Thursday, November 7, 2013

Interview with Jason Bergman about his new Music CD On the Horizon

Today’s interview is the same but different. I have interviewed a lot of writers, I have talked with editors, and lately a couple of editors who have produced some anthologies. However, I am fascinated with people who pursue their dreams and achieve them.
Today’s guest is Jason Bergman, a trumpet professor at the University of Southern Mississippi (USM) School of Music in Hattiesburg. Later this month he is releasing his first CD, On the Horizon: New Music for Trumpet and Piano.
I know Jason from church and I have heard him play his trumpet. He is also a member of the Mobile Symphony. An accomplished musician who has a passion for everything that he does. I was not surprised when I found out he had a CD coming out. So I asked if he would be willing to talk with me here on The Write Time. Of course he graciously agreed.
So, welcome Jason as we sit and visit with our virtual mike and wing back chairs.
What inspired you to do this project?
I have always wanted to record a CD. In my field, creating a recording is kin to publishing a book, publishing in a major journal, or having your artwork appear in a major gallery. This particular project came from a desire to record new, 21st century works for trumpet and piano. Each of the composers are living and friends of mine. Four of the 6 compositions on the recording were recorded for the very first time. It’s a daunting task, but was very fulfilling and a great learning experience for me.
What were some of the major challenges to produce this CD?
Funding is the biggest challenge. Thankfully I was able to secure funding from some grants through The University of Southern Mississippi where I work. Preparing the music to the level you need it to be for a recording that will last forever is a big challenge. The logistical, behind-the-scenes aspects of the recording process were a challenge to navigate. These include obtaining mechanical licenses to record and sell the recordings, contracts with the label, etc. Luckily we signed with MRS Music, which is a great independent label. Rob LaPorta was fantastic, patient, generous, and kind through the entire process.
Did you write any of the music for On the Horizon: New Music for Trumpet and Piano?
No. I’m not sure anyone would want to hear anything I have composed. However, Antônio Guerreiro’s Three Pieces for Trumpet and Piano were written for me, and I was part of the consortium that commissioned Erik Morales’ new Concerto for Two Trumpets. 
To me it is interesting that the piano and trumpet are paired up for your music, how did you come up with this combination?
Trumpet and Piano - or any instrument and piano - is a standard instrumentation for a lot of classical music. Some music is composed for a solo instrument and orchestra, for example, but many times in recital that music is performed with a piano reduction. It’s practical, less expensive, and very portable.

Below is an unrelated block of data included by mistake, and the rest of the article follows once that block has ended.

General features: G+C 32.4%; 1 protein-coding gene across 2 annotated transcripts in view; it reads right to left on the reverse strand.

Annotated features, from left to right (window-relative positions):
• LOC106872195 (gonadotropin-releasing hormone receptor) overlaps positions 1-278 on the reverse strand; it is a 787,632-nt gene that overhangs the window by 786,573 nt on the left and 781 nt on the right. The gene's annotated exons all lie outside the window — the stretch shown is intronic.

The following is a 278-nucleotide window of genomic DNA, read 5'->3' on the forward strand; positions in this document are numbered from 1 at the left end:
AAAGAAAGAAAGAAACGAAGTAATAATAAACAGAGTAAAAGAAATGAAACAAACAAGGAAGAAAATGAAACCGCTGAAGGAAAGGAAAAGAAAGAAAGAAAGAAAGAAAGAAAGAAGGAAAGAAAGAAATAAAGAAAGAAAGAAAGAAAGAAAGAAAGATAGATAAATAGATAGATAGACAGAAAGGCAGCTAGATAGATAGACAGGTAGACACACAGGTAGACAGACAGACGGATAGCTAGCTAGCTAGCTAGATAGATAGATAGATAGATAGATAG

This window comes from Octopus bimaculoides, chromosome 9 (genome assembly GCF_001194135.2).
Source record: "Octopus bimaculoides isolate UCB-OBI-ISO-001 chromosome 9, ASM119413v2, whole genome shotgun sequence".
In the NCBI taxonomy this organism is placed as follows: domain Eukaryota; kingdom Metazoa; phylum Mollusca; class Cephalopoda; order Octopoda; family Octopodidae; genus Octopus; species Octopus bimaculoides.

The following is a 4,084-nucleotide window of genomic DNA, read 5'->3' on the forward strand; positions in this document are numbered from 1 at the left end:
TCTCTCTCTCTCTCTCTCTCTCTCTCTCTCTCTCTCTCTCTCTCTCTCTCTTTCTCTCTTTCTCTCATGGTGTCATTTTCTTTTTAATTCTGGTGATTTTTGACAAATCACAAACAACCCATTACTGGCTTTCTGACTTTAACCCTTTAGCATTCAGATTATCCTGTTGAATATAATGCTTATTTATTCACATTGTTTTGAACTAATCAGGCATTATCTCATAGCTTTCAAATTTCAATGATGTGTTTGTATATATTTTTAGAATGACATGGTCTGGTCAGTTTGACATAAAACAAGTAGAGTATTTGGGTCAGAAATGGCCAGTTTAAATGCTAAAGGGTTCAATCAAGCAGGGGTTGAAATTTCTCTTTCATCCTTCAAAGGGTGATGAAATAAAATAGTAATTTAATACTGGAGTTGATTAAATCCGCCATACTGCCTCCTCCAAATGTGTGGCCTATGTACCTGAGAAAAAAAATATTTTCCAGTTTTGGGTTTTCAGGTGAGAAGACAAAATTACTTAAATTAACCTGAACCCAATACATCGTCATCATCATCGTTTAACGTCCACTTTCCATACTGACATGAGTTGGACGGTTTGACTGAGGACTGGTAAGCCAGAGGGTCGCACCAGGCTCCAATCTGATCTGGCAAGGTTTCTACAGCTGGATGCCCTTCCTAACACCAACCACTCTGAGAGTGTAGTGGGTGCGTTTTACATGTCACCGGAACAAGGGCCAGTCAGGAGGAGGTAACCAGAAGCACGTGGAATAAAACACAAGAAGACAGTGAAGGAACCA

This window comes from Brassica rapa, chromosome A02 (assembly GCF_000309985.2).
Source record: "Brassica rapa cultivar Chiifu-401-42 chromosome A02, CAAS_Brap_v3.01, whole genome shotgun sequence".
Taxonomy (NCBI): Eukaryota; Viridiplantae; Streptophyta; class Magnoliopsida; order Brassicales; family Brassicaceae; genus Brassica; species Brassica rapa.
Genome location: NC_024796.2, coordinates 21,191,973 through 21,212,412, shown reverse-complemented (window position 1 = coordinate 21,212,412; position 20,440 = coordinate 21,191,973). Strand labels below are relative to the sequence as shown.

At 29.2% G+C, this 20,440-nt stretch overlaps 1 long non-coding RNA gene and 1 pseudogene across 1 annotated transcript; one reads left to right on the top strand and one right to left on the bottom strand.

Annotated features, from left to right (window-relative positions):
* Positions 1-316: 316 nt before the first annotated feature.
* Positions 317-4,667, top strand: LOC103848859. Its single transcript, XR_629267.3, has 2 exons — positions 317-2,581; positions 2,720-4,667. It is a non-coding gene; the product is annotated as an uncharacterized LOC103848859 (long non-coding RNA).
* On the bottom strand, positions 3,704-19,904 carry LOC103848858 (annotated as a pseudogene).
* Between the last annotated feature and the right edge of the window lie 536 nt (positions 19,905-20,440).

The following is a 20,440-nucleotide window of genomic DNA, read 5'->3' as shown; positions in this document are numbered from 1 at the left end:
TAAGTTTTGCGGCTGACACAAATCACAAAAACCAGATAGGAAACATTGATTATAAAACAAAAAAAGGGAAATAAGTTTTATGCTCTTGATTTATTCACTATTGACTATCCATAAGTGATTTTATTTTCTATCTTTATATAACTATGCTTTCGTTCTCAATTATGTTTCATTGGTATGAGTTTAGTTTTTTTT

I need to mention my collaborators on the recording. Ellen Elder is a colleague and friend. She is a piano faculty member at The University of Southern Mississippi where I teach. She is a fantastic artist and a valued friend. I’m so grateful she was willing to record with me on this project. We have performed dozens of times throughout the United States.
I was also fortunate to record with William Campbell on two pieces. He is my trumpet teacher from the University of Michigan in Ann Arbor. He is a world famous artist and a very valued mentor and friend. We recorded two duets on this album. To have these recordings preserved is very important to me. It’s not every day a student is able to record or perform with their teacher. I feel blessed he was willing to participate and to help be an executive producer in the booth. He has a highly trained ear and can easily hear my mistakes and potential. This wouldn’t have been possible without his contributions as well.
Is there an underlying theme to your CD?
The music is all 21st century new music for trumpet and piano. Sometimes people are scared by a “new” music, but this music is all accessible and nice to listen to.
What was the process used to select the music used?
When I decided on a recording of new music for the trumpet, I began to look at what my favorite new pieces were. Each one has it’s own story, but these are all pieces that I feel in love with. While two of them were in the process of being recorded by other artists, four of the works had yet to be. It was important to me to have some world premiere recordings on the album. I wanted to include music that is becoming a part of the standard repertoire for the instrument. This would allow other students and professionals an opportunity to hear what the music sounds like, but also helps to make the recording relevant.